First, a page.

Books I Have Read Lately
Sam Harris's The End of Faith & Richard Dawkins's The Blind Watchmaker: I picked up these books on the same day, the Harris book because I'd heard a lot of people talking about it and the Dawkins book because it'd been a while since I'd read one of his. The Dawkins book was very good, as most of his books are, though there was less specific focus on the Argument from Design than I was expecting. (And much, much more about gradualism and punctualism than I probably ever needed to know.)
The Harris book I didn't really like. The central argument is that people should just stop believing in their various religions because they have no sound reasons to so believe. That's great and all, but it's completely pie-in-the-sky. In the meantime we have to live in this world, where there's absolutely no chance people will actually do that -- a fact the book seems completely unwilling to face. Additionally, in an effort to tar all religions with the same brush, Harris also makes a number of rather silly statements, particularly about Judaism, which he incorrectly treats as basically identical to both Christianity and Islam. As is common with Western writers on faith, he more or less completely ignores Buddhism and Hinduism as well.
Gregory Maguire's Wicked: I saw this in Kinko's while Jaimee was making copies, and bought it on a whim, again because I'd heard a lot of people talking about it. I've got to stop listening to other people. The book has a few moments of interest, usually when it's expounding upon or subtly perverting the world Frank L. Baum created, but overall it's completely forgettable, and doesn't have a whole lot to add to the world of Oz (which I wasn't ever that fond of to begin with).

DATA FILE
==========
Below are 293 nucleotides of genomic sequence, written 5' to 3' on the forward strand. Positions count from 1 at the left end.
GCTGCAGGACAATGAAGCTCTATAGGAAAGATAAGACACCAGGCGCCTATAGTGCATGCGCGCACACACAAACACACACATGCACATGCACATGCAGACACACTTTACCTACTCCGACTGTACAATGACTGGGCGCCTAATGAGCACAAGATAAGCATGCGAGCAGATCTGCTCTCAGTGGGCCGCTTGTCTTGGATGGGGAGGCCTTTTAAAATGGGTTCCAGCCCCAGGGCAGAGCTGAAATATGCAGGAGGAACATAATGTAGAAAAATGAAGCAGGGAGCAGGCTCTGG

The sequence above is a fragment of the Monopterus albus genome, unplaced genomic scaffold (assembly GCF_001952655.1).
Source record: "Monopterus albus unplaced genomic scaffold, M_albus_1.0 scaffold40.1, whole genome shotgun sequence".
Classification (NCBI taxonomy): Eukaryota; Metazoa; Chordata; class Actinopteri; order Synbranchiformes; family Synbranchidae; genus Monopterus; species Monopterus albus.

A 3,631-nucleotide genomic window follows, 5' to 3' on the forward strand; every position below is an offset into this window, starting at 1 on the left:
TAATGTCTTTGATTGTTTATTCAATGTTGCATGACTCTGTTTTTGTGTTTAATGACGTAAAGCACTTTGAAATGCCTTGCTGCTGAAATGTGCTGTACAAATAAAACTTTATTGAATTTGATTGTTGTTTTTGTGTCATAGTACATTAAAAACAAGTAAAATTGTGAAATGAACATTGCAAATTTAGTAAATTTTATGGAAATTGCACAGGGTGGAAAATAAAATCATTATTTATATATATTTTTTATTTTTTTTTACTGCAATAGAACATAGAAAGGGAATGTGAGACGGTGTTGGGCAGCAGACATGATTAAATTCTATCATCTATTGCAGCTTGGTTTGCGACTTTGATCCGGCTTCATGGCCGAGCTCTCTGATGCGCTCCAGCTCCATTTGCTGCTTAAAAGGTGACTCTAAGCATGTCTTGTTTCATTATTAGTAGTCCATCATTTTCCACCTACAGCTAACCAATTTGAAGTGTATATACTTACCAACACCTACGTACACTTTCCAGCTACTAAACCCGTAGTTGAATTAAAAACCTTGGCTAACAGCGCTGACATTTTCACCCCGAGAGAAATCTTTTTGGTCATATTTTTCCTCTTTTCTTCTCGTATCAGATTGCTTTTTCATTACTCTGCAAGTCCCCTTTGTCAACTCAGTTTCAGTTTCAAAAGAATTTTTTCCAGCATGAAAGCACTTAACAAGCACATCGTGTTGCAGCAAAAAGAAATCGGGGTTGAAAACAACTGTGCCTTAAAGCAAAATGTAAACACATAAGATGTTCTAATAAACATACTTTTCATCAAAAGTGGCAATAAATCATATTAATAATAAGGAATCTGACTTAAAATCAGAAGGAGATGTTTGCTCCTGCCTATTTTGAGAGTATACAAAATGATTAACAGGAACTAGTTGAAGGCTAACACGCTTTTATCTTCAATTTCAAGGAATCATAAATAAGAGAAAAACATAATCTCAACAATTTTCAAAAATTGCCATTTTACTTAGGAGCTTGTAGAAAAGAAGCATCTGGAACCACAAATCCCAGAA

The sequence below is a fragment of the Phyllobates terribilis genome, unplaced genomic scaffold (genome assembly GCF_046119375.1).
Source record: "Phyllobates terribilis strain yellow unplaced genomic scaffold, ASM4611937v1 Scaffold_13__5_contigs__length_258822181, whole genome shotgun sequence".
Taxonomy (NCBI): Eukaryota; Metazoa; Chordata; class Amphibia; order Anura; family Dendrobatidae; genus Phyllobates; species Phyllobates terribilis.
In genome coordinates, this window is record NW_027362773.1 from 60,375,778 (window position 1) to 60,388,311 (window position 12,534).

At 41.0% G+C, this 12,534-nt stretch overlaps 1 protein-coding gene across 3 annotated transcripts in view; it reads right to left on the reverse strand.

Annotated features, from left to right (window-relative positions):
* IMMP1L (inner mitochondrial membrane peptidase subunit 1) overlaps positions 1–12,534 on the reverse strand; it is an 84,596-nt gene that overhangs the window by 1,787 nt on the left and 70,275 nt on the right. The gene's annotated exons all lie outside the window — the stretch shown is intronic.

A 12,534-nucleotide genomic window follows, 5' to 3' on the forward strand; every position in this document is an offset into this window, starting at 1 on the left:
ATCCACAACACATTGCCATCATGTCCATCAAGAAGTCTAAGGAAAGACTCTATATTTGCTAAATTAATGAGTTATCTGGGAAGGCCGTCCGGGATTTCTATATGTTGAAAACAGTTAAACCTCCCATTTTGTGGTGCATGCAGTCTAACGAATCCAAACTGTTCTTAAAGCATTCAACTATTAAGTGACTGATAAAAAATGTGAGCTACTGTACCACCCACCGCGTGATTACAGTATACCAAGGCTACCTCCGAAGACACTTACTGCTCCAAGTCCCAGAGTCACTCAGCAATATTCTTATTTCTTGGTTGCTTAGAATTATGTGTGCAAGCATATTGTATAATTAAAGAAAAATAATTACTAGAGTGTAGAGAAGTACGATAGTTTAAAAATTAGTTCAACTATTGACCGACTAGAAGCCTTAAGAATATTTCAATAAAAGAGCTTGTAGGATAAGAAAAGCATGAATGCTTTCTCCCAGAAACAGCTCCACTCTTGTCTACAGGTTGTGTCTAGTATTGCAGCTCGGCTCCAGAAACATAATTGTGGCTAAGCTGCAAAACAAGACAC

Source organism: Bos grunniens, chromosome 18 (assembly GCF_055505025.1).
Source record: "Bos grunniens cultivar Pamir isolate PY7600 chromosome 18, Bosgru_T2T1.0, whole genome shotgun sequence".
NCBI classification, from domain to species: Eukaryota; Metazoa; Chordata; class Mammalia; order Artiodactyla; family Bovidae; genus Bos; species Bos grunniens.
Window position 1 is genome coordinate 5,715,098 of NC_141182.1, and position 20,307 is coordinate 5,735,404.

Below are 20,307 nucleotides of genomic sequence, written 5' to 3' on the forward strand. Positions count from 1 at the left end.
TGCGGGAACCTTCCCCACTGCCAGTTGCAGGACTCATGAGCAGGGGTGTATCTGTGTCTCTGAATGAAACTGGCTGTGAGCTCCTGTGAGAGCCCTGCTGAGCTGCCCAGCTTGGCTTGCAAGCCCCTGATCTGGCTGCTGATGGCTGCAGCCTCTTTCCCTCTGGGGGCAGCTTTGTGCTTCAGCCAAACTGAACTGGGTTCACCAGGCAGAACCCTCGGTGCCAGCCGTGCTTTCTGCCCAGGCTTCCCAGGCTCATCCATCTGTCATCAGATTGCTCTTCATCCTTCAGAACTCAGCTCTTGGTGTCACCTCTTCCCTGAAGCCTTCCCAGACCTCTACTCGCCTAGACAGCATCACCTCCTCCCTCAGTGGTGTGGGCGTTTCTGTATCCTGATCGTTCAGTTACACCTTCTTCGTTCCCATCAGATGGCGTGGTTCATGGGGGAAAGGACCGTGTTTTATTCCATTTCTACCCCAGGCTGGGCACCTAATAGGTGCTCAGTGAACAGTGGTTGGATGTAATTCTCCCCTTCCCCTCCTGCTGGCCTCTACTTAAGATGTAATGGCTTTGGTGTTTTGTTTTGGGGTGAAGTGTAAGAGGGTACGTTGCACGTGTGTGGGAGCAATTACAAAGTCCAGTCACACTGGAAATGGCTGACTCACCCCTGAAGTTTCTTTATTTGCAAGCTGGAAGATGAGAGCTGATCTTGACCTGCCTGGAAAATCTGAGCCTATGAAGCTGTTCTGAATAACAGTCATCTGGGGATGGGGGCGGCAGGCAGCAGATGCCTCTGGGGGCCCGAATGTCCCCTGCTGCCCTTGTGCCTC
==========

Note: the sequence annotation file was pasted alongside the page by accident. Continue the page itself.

Marjane Satrapi's Persepolis: Now here was the good stuff. Persepolis is the graphic-novel autobiography of Satrapi's childhood in post-revolution Iran, her teenage years in exile, and her adult return and subsequent re-exiling. It's an amazing work, biting and honest and deeply self-reflective, which will certainly show you what it feels like to grow up under a theocratic regime. The comparisons to Maus are quite appropriate, not just on the level of producton (two black-and-white volumes, highly stylized, with usually the same number of frames on every page), but also on the level of quality. Really good. I'm teaching it in my Introduction to Narrative course next semester.